Moving on to the issue of jobs. This was a rather interesting bit of research by the team:

Russert: Senator Clinton, on the issue of jobs, I watched you the other day with your economic blueprint in Wisconsin saying, this is my plan; hold me accountable. And I’ve had a chance to read it very carefully. It does say that you pledge to create 5 million new jobs over 10 years.

And I was reminded of your campaign in 2000 … where you pledged 200,000 new jobs for upstate New York. There’s been a net loss of 30,000 jobs. And when asked … you told The Buffalo News, “I might have been a little exuberant.” Tonight will you say that the pledge of 5 million jobs might be a little exuberant?

Something that voters might want to keep in mind. The topic moved onto foreign policy, where Obama said that Clinton “equates experience with longevity in Washington” – an idea that he, nor many other people, believes to be true. Of course, Clinton hates it when foreign policy comes up in any way, shape, or form, because Obama just needs to say this:

Obama: On the most important foreign policy decision that we face in a generation — whether or not to go into Iraq — I was very clear as to why we should not — that it would fan the flames of anti-American sentiment — that it would distract us from Afghanistan — that it would cost us billions of dollars, thousands of lives, and would not make us more safe, and I do not believe it has made us more safe.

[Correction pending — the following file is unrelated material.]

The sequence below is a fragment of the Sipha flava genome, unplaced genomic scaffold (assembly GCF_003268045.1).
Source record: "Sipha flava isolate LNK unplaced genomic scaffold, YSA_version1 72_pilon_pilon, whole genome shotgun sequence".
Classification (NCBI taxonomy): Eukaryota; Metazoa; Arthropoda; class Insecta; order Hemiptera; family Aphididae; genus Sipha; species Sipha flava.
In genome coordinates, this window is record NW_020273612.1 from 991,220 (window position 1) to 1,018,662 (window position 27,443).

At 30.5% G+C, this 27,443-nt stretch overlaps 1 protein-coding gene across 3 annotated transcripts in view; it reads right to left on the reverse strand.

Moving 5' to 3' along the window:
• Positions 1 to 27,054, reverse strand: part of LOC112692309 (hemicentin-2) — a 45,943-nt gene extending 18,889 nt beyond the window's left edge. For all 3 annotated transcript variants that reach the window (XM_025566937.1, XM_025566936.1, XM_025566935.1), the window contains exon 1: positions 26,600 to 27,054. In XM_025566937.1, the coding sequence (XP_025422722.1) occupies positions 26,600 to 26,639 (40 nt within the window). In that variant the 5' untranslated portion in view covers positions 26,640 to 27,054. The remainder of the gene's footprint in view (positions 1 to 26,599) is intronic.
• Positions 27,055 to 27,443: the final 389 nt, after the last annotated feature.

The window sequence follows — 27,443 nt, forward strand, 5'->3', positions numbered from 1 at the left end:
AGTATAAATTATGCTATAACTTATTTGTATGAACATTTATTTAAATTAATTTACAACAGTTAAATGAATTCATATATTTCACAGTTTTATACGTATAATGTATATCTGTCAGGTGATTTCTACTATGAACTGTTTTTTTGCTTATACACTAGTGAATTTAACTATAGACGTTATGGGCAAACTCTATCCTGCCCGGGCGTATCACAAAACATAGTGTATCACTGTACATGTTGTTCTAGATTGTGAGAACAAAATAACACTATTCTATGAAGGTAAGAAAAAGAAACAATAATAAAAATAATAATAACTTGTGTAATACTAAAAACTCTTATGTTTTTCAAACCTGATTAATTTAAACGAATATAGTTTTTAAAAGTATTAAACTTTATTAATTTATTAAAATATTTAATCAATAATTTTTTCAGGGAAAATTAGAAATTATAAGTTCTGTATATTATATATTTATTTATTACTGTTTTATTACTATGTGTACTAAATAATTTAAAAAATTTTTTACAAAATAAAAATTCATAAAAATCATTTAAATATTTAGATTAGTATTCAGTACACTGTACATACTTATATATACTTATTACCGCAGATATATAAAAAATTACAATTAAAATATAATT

But for the first time ever in the campaigning, Clinton had formulated a defense that looked pretty good on the surface. It was that Obama wasn’t in the same position as her when the voting happened, so they shouldn’t be compared until they were both Senators on the same level:

Clinton: So the fair comparison was when we both had responsibility, when it wasn’t just a speech but it was actually action, where is the difference? Where is the comparison that would in some way give a real credibility to the speech that he gave against the war?

But showing how great a thinker, how smart a man, and how ill-deceived he is, Obama instantly had a retort to the claim that it was just one speech that didn’t count for anything:

Obama: My objections to the war in Iraq were simply — not simply a speech. I was in the midst of a U.S. Senate campaign. It was a high-stakes campaign. I was one of the most vocal opponents of the war, and I was very specific as to why. And so when I bring this up, it is not simply to say “I told you so,” but it is to give you an insight in terms of how I would make decisions.

And we were shown just how much foresight Obama has. And, similarly, in one swift move, he was able to show that while he might not have the “longevity” that others have, he has a mind for the job he is running for. And after making that point, he was charged with having said ‘bomb Pakistan’. Obviously it was a mistake on Clinton’s part, because she was regretting it from the get-go of Obama’s answer:

Obama: With respect to Pakistan, I never said I would bomb Pakistan. What I said was that if we have actionable intelligence against bin Laden or other key al Qaeda officials, and Pakistan is unwilling or unable to strike against them, we should. And just several days ago, in fact, this administration did exactly that and took out the third-ranking al Qaeda official.